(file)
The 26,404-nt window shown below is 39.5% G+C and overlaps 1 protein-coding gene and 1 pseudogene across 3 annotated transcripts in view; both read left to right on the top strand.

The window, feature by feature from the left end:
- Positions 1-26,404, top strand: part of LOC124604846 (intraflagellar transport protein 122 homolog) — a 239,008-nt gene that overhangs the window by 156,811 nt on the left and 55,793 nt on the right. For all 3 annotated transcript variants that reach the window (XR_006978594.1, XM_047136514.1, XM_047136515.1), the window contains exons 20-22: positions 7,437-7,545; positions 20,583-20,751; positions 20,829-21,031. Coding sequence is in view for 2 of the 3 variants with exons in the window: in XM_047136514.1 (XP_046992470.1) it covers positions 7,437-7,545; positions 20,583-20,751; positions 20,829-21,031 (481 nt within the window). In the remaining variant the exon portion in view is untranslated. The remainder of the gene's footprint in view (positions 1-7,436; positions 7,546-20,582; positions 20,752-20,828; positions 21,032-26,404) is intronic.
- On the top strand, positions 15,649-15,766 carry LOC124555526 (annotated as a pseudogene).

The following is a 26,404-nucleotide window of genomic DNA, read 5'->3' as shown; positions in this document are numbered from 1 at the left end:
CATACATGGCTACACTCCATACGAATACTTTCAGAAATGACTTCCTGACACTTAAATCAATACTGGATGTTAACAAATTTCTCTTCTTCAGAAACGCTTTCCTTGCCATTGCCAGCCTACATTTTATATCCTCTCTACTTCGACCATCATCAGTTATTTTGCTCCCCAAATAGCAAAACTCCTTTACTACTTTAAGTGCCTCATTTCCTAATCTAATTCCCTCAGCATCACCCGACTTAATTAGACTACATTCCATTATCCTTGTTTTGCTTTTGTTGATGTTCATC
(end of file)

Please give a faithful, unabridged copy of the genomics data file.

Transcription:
The 26,404-nt window shown below is 39.5% G+C and overlaps 1 protein-coding gene and 1 pseudogene across 3 annotated transcripts in view; both read left to right on the top strand.

The window, feature by feature from the left end:
- Positions 1-26,404, top strand: part of LOC124604846 (intraflagellar transport protein 122 homolog) — a 239,008-nt gene that overhangs the window by 156,811 nt on the left and 55,793 nt on the right. For all 3 annotated transcript variants that reach the window (XR_006978594.1, XM_047136514.1, XM_047136515.1), the window contains exons 20-22: positions 7,437-7,545; positions 20,583-20,751; positions 20,829-21,031. Coding sequence is in view for 2 of the 3 variants with exons in the window: in XM_047136514.1 (XP_046992470.1) it covers positions 7,437-7,545; positions 20,583-20,751; positions 20,829-21,031 (481 nt within the window). In the remaining variant the exon portion in view is untranslated. The remainder of the gene's footprint in view (positions 1-7,436; positions 7,546-20,582; positions 20,752-20,828; positions 21,032-26,404) is intronic.
- On the top strand, positions 15,649-15,766 carry LOC124555526 (annotated as a pseudogene).

The following is a 26,404-nucleotide window of genomic DNA, read 5'->3' as shown; positions in this document are numbered from 1 at the left end:
CATACATGGCTACACTCCATACGAATACTTTCAGAAATGACTTCCTGACACTTAAATCAATACTGGATGTTAACAAATTTCTCTTCTTCAGAAACGCTTTCCTTGCCATTGCCAGCCTACATTTTATATCCTCTCTACTTCGACCATCATCAGTTATTTTGCTCCCCAAATAGCAAAACTCCTTTACTACTTTAAGTGCCTCATTTCCTAATCTAATTCCCTCAGCATCACCCGACTTAATTAGACTACATTCCATTATCCTTGTTTTGCTTTTGTTGATGTTCATC